Patrick Henry, a famous leader of the American Revolution famously quoted as writing, “Give me liberty or give me death”, also said, “It cannot be emphasised too strongly or too often that this great nation was founded not by religionists, but by Christians; not on religions, but on the Gospel of Jesus Christ. For that reason alone, people of other faiths have been afforded freedom of worship here.”

James Madison was the main author of the USA’s constitution, and he also acknowledged that, “We have staked the whole future of our new nation not upon the power of government; far from it. We have staked the future of all our political constitutions upon the capacity of each of ourselves to govern ourselves according to the moral principles of the Ten Commandments.”

There is copious amounts of evidence that the people who wrote and approved the First Amendment had absolutely no hesitation fully involving God, His Word, and faith in their personal lives, their political lives, or the life of their nation. In that objective historical context, we can be absolutely confident the intended purpose of the First Amendment, if the words aren’t plain enough in themselves, is that Government must be controlled – not religion.

Australian Law

We don’t have the First Amendment in Australia, nor do we consider the American Constitution, Amendments, or Bill of Rights in any legal proceedings. Yet many people cling to the popular misconception of keeping religion out of politics here as well and quote Thomas Jefferson’s phrase, “Separation of Church & State”.

Our constitution does reflect the same intention though in Section 116, titled, “Commonwealth not to legislate in respect of religion.”

The Commonwealth shall not make any law for establishing any religion, or for imposing any religious observance, or for prohibiting the free exercise of any religion, and no religious test shall be required as a qualification for any office or public trust under the Commonwealth.

Section 116 stops the Commonwealth making laws

  1. “for establishing any religion”
  2. “for imposing any religious observance” or
  3. “for prohibiting the free exercise of any religion”

It also prevents the Commonwealth from imposing any religious test as a qualification for any Commonwealth office or public trust.

Similarly to America, our Founding Fathers had a common faith in God, sometimes called “Divine Providence”. Although we are pluralistic (all worldviews are welcome) and secular (no state religion), our Constitution begins with humble faith in the Christian God.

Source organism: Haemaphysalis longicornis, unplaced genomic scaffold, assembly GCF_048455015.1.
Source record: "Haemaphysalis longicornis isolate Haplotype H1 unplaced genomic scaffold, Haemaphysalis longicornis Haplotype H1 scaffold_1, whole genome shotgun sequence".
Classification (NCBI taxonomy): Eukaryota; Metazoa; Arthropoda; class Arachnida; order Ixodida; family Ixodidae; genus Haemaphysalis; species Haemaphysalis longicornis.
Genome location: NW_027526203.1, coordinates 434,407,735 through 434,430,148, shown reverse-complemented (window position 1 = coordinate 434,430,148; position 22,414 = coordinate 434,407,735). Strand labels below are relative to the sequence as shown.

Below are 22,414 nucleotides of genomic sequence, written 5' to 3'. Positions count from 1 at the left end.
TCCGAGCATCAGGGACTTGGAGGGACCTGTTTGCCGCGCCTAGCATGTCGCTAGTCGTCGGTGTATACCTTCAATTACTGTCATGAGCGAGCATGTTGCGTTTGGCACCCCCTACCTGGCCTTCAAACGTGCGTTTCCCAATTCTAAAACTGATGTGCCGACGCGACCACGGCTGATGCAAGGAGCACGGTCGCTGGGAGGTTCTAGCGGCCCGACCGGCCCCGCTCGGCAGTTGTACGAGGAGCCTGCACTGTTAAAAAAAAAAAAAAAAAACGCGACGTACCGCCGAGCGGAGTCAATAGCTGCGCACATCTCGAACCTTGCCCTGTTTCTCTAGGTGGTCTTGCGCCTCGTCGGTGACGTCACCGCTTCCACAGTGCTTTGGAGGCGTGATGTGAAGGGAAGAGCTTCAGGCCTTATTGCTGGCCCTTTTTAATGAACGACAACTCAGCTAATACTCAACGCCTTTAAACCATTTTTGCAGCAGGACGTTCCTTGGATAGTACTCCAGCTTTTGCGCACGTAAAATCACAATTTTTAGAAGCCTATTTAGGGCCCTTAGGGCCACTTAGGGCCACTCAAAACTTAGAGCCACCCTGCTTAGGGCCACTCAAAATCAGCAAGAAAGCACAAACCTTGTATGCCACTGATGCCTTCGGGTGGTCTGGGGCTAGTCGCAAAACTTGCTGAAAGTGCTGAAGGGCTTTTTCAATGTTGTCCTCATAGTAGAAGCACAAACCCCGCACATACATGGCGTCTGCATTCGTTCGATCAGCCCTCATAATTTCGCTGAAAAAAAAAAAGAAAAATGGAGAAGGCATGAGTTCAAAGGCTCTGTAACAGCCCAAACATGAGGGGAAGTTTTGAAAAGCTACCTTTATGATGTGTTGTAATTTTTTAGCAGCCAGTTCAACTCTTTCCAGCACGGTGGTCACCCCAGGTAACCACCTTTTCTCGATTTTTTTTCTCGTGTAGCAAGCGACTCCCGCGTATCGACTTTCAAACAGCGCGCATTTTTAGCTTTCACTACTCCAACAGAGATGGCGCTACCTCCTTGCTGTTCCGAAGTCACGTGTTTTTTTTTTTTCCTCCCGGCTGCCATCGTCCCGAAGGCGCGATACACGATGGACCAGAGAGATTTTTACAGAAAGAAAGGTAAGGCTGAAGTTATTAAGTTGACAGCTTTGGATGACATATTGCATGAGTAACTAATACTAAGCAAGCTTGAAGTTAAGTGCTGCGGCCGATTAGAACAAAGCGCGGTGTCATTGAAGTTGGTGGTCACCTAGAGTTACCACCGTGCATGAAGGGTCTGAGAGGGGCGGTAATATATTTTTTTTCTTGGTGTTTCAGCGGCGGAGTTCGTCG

“WHEREAS the people of New South Wales, Victoria, South Australia, Queensland, and Tasmania, humbly relying on the blessing of Almighty God, have agreed to unite in one indissoluble Federal Commonwealth under the Crown of the United Kingdom of Great Britain and Ireland, and under the Constitution hereby established…”

Likewise, every day that the House of Representatives (Lower House) sits in Parliament, these prayers are prayed by the Speaker before commencing every day’s debate and deliberation in Australia’s House of Representatives.

“Almighty God, we humbly beseech Thee to vouchsafe Thy special blessing upon this Parliament, and that Thou wouldst be pleased to direct and prosper the work of Thy servants to the advancement of Thy glory, and to the true welfare of the people of Australia.

Our Father, which art in Heaven, Hallowed be Thy name. Thy kingdom come. Thy will be done in earth, as it is in Heaven. Give us this day our daily bread. And forgive us our trespasses, as we forgive them that trespass against us. And lead us not into temptation; but deliver us from evil: For thine is the kingdom, and the power, and the glory, for ever and ever. Amen.”

How anyone can interpret Section 116 as intending religion not being welcome in Australian society or government is truly beyond comprehension.

The topics I'll be addressing in this blog will be practical teaching designed to resource believers and church leaders in better understanding how politics works in Australia, and how the Church works in politics (and vice versa). These will include:

  • Separation of Church & State
  • Australia's Christian Heritage
  • Prolific Politics in the Bible
  • Lessons from the Good Samaritan
  • Lessons from Nehemiah
  • The Australian Political System
  • How Jesus Would Vote
  • The Importance of Prayer